FDA Drug Safety Communication: FDA requires labeling changes for prescription opioid cough and cold medicines to limit their use to adults 18 years and older
This provides updated information to the FDA Drug Safety Communication: FDA restricts use of prescription codeine pain and cough medicines and tramadol pain medicines in children; recommends against use in breastfeeding women issued on April 20, 2017.
[1-11-2018] The U.S. Food and Drug Administration (FDA) is requiring safety labeling changes for prescription cough and cold medicines containing codeine or hydrocodone to limit the use of these products to adults 18 years and older because the risks of these medicines outweigh their benefits in children younger than 18. We are also requiring the addition of safety information about the risks of misuse, abuse, addiction, overdose, death, and slowed or difficult breathing to the Boxed Warning, our most prominent warning, of the drug labels for prescription cough and cold medicines containing codeine or hydrocodone.
We are taking this action after conducting an extensive review and convening a panel of outside experts. Both of these determined the risks of slowed or difficult breathing, misuse, abuse, addiction, overdose, and death with these medicines outweigh their benefits in patients younger than 18.
Health care professionals should be aware that FDA is changing the age range for which prescription opioid cough and cold medicines are indicated. These products will no longer be indicated for use in children, and their use in this age group is not recommended. Health care professionals should reassure parents that cough due to a cold or upper respiratory infection is self-limited and generally does not need to be treated. For those children in whom cough treatment is necessary, alternative medicines are available. These include over-the-counter (OTC) products such as dextromethorphan, as well as prescription benzonatate products.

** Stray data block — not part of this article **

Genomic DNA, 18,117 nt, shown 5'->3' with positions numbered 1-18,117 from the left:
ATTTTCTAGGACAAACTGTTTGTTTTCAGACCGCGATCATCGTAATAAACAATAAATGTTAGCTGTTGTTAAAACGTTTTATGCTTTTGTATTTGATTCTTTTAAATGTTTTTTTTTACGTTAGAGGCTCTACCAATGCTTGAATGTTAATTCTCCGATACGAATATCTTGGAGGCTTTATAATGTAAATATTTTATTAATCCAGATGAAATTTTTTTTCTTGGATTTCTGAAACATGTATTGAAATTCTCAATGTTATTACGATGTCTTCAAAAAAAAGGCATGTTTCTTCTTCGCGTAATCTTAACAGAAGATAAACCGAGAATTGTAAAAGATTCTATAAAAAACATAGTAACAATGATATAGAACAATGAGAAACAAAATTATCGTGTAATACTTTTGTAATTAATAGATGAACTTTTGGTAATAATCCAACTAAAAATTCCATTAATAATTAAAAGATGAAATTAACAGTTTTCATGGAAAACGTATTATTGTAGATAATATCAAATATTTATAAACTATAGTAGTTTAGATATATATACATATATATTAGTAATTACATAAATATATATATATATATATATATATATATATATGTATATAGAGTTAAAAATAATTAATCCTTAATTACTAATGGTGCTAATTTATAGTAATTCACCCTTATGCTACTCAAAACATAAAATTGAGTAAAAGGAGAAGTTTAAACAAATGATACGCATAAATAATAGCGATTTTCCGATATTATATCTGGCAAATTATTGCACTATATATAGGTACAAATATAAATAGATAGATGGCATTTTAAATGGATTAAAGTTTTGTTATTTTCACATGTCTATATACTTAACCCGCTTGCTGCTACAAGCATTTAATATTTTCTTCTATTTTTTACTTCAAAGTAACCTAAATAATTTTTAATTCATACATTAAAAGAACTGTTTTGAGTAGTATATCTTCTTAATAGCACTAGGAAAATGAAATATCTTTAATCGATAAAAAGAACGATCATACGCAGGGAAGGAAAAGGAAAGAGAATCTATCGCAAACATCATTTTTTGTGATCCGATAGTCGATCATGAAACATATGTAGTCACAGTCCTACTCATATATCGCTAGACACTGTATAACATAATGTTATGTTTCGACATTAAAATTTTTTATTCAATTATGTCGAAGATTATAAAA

Parents and caregivers should be aware that prescription opioid cough and cold medicines that include codeine or hydrocodone should not be used in children. Codeine and hydrocodone are narcotic medicines called opioids and may carry serious risks when used in children. It is important for parents and caregivers to understand that a cough due to a common cold often does not need medicines for treatment. If a cough medicine is prescribed, ask your child’s health care professional or a pharmacist if it contains an opioid such as codeine or hydrocodone. Always read the labels on prescription bottles. If the medicine prescribed for your child contains an opioid, talk to your child’s health care professional about a different, non-opioid medicine, or if you have any questions or concerns.
Codeine and hydrocodone are available in combination with other medicines, such as antihistamines and decongestants, in prescription medicines to treat coughs and symptoms associated with allergies or the common cold. Other non-opioid prescription and OTC medicines are available to treat these symptoms.
Other Boxed Warnings and Warnings and Precautions will also be added to the label for prescription cough and cold medicines containing codeine or hydrocodone, to be consistent with the safety issues described in the labels of prescription opioid pain medicines. We previously communicated about these safety issues for immediate-release opioid pain medicines and extended-release and long-acting opioid pain medicines. Today’s action is for opioid cough and cold medicines requiring a prescription. Some codeine cough medicines are available OTC in a few states, and we also are considering regulatory action for these products.